UK political parties should commit to delivering net zero for everyone, through measures including a reliable and affordable UK-wide recharging and refuelling network, according to the Society of Motor Manufacturers and Traders (SMMT).

The organisation has published ‘Manifesto 2030: Automotive growth for a zero emission future’, which it says sets out five pledges it wants to see parties to adopt ahead of the next General Election, expected late next year.

It said this would create the conditions for a ten-fold rise in annual UK battery EV production to more than 750,000 units per year by 2030.

Regarding charging infrastructure, the subject of one of the five pledges, the manifesto states: “With the right regulatory framework, the right flexibilities and the right support mechanisms, the UK automotive industry can deliver a successful and competitive ZEV transition. However, this is contingent on the key assumption that charging infrastructure is no longer a barrier to mass market uptake. 

“Left entirely to market forces, the rollout of chargepoints will risk prioritising commercial rather than consumer interests, with more profitable types of chargers and high-utilisation locations dominating and the equitable provision of public chargers becoming increasingly inadequate, inequitable and disproportionate as EV uptake accelerates.”

The SMMT said that charging provision should not disadvantage drivers in rural areas, or those reliant on on-street residential charging, and that public charging should be affordable so those without access to home chargers were not penalised.

In addition, it has called for a system of motor taxation and duties that encourage the switch to zero emission and provides long term certainty and affordability.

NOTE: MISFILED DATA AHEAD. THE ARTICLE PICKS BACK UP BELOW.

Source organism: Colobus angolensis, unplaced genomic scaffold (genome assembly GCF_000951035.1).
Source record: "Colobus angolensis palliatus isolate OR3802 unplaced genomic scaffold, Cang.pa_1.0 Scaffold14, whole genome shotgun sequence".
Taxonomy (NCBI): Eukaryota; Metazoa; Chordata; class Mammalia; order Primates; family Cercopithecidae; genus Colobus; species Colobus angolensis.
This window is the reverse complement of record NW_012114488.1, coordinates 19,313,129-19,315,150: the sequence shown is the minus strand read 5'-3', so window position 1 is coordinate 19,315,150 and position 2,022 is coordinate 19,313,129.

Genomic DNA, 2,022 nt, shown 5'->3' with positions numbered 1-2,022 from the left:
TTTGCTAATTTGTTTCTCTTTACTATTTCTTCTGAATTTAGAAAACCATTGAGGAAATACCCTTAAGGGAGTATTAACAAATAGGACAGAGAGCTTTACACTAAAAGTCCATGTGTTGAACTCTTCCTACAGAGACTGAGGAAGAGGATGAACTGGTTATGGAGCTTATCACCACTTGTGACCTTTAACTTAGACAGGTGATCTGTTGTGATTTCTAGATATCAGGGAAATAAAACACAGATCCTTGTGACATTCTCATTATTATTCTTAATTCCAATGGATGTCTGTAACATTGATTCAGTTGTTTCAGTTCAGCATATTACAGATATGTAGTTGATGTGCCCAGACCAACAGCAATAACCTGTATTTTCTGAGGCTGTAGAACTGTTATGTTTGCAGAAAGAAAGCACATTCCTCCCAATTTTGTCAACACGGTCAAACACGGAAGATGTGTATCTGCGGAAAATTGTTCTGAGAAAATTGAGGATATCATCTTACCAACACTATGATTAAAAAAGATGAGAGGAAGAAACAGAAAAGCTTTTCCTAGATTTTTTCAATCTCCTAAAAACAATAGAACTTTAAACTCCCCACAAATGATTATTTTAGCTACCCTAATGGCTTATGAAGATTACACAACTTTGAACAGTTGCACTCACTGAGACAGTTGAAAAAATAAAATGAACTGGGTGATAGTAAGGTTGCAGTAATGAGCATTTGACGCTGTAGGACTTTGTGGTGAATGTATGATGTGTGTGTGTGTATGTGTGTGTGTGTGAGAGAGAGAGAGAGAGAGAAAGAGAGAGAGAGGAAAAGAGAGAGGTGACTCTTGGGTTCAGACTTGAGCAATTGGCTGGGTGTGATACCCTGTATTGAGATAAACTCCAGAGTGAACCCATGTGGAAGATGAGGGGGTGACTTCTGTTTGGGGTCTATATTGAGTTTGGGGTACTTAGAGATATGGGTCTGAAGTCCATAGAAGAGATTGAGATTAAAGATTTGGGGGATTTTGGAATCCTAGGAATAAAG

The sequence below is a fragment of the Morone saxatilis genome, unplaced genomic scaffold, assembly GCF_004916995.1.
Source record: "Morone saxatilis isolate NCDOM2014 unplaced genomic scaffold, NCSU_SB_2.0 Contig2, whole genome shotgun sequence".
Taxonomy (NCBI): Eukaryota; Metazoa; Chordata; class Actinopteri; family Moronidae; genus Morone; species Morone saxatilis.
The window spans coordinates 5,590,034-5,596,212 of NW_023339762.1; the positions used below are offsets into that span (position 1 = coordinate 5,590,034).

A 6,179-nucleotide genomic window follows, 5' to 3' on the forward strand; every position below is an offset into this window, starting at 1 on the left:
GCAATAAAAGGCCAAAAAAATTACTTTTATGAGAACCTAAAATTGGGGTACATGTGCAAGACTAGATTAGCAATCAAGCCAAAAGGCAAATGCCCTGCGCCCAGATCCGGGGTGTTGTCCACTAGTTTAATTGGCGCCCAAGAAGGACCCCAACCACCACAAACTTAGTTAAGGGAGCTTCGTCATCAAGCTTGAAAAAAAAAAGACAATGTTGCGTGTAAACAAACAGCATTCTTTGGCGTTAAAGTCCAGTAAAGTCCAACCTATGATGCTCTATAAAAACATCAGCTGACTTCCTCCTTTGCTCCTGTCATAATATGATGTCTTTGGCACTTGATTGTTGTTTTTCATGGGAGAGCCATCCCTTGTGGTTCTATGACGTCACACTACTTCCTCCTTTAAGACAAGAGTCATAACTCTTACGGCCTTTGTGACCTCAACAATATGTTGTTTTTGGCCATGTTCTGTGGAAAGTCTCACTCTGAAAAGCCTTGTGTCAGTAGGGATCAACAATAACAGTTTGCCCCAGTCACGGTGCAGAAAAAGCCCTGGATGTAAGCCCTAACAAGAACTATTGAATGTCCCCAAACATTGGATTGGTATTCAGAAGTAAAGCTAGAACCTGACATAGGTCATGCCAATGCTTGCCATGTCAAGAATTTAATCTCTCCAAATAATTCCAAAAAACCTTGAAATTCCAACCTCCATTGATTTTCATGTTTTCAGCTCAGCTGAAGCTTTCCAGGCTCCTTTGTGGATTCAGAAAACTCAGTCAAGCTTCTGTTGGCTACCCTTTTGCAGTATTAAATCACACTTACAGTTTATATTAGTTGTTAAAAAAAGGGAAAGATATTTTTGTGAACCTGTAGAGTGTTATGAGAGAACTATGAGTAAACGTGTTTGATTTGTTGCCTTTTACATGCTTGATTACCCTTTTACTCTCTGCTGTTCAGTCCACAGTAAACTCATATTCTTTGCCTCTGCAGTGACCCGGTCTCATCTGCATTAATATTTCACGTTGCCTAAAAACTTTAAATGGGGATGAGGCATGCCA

Other elements of the SMMT’s manifesto include: the publication of a Green Automotive Transformation Strategy to support EV manufacturing; education measures to help provide the staff the industry will need to achieve this; the placing of manufacturing and supply chains at the core of UK trade policy and market access; and ensuring that industries are able to access affordable zero-emission energy.

According to the SMMT, the UK automotive industry is facing fierce global competition from other countries offering major cash incentives and subsidies to attract green manufacturing.

In addition, it said there was a threat of tariffs from the UK-EU trade deal, due at the end of this year, making UK-made EVs uncompetitive in the EU and pushing up the prices of vehicles here, while inflationary pressures and energy prices are also concerns.

SMMT chief executive Mike Hawes said: “The government has set the industry tough targets and we are committed to meeting them. But we are in the middle of the most fiercely competitive investment landscape of a generation and need a UK response, urgently, using every policy, every fiscal and regulatory lever, to make Britain the most attractive place to invest. 

“The automotive industry rises to every challenge, so we set out today a challenge to all political parties: back us with the right conditions and we will turn our obligations into opportunities for our industry, for jobs, for the environment and for the UK.”